|RICHARD LYNN DOPP,
|JAMES SAFFLE, Director, Oklahoma
Department of Corrections,
Petitioner Richard Lynn Dopp, an Oklahoma state prisoner appearing pro se, seeks a certificate of appealability (COA) to challenge the district court's dismissal without prejudice of his 28 U.S.C. § 2254 habeas petition. We deny a COA and dismiss the appeal.
In 1986, Dopp entered pleas of guilty to two drug-related felonies in state court and he was sentenced to ten years' imprisonment. Dopp completed his term of imprisonment and was released from custody. In May 1998, he was convicted in state court of three additional drug-related felonies and, due in part to his 1986 felonies, he was sentenced to life imprisonment without parole. His conviction and sentence were affirmed by the Oklahoma Court of Criminal Appeals (OCCA) in March 2000.
Dopp filed his federal habeas petition on October 19, 1999, while his direct appeal was pending. Although somewhat unclear, the petition suggested that Dopp was challenging both his 1986 convictions, which he alleged were obtained in violation of his constitutional rights, and his 1998 convictions and sentence, which he alleged were improperly enhanced by his 1986 convictions. Dopp's amended petition clarified that he was attacking only his 1998 convictions to the extent they had been enhanced by his 1986 convictions.(1) The district court dismissed Dopp's petition without prejudice, concluding that Dopp had never presented his claim of improper enhancement to the OCCA.
We agree with the district court that Dopp has failed to exhaust his state court remedies. See 28 U.S.C. § 2254(b)(1). As noted by the district court, Dopp's claim of improper enhancement was not asserted in his direct appeal of his 1998 convictions and Dopp made no attempt to file an application for post-conviction relief.(2)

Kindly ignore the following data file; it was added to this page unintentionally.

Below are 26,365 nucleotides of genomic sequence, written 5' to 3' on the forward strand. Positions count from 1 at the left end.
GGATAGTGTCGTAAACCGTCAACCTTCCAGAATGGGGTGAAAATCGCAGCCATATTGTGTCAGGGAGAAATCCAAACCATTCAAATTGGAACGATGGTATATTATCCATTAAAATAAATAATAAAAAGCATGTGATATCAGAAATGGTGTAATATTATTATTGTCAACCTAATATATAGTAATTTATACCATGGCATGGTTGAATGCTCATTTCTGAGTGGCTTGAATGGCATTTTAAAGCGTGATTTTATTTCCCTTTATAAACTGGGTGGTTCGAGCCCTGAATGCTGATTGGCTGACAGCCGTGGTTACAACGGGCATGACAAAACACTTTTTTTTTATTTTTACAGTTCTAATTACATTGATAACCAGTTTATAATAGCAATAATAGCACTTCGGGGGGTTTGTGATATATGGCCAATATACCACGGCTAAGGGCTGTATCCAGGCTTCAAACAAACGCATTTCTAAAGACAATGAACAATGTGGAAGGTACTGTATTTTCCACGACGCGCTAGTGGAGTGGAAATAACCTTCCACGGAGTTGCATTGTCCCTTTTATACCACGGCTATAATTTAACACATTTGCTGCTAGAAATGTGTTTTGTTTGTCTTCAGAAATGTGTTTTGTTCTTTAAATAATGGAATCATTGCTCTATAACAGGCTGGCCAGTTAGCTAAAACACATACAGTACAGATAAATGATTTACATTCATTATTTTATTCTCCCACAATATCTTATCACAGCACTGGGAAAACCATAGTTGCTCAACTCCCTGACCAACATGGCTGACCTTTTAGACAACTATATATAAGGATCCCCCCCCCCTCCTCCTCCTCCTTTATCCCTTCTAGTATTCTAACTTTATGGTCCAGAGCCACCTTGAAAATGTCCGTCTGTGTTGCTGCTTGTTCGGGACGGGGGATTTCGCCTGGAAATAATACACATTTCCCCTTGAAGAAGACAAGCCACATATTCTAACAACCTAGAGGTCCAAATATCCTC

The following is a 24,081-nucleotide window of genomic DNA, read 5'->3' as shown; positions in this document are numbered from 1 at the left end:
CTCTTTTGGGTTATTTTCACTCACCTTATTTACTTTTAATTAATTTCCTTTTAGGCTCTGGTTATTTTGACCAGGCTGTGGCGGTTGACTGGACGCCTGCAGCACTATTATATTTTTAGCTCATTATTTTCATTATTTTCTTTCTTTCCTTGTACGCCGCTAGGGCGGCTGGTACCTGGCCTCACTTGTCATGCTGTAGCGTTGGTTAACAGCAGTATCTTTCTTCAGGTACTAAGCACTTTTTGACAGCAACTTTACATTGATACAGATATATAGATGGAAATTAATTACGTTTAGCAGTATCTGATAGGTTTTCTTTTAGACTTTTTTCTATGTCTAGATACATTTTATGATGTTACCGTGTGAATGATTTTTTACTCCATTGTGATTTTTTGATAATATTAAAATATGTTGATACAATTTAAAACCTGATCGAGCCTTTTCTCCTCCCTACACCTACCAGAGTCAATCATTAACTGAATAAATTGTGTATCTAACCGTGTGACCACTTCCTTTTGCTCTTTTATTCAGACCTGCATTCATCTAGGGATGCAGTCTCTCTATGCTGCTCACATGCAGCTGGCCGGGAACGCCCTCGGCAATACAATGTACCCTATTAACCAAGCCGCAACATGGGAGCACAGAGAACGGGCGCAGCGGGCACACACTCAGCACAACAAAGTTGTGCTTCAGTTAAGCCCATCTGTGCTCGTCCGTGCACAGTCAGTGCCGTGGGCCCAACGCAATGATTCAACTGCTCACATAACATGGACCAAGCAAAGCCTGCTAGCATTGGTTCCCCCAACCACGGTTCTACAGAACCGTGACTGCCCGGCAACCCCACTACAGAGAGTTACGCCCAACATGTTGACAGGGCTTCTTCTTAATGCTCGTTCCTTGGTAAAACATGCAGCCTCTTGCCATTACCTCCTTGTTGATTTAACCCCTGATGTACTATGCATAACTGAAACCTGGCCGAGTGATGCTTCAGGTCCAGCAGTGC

We DENY Dopp's application for a COA and DISMISS the appeal. The mandate shall issue forthwith.
Entered for the Court
Mary Beck Briscoe
*.This order and judgment is not binding precedent, except under the doctrines of law of the case, res judicata, and collateral estoppel. The court generally disfavors the citation of orders and judgments; nevertheless, an order and judgment may be cited under the terms and conditions of 10th Cir. R. 36.3.
1. Based upon our review of the record, any attempt by Dopp to challenge his 1986 convictions would be untimely under 28 U.S.C. § 2244(d)(1).
2. We question whether Dopp can prevail on his improper enhancement claim since he has not successfully challenged his 1986 convictions and he did not present his improper enhancement claim on direct appeal. Nevertheless, out of an abundance of caution, we conclude that the district court's decision to dismiss the petition without prejudice was proper.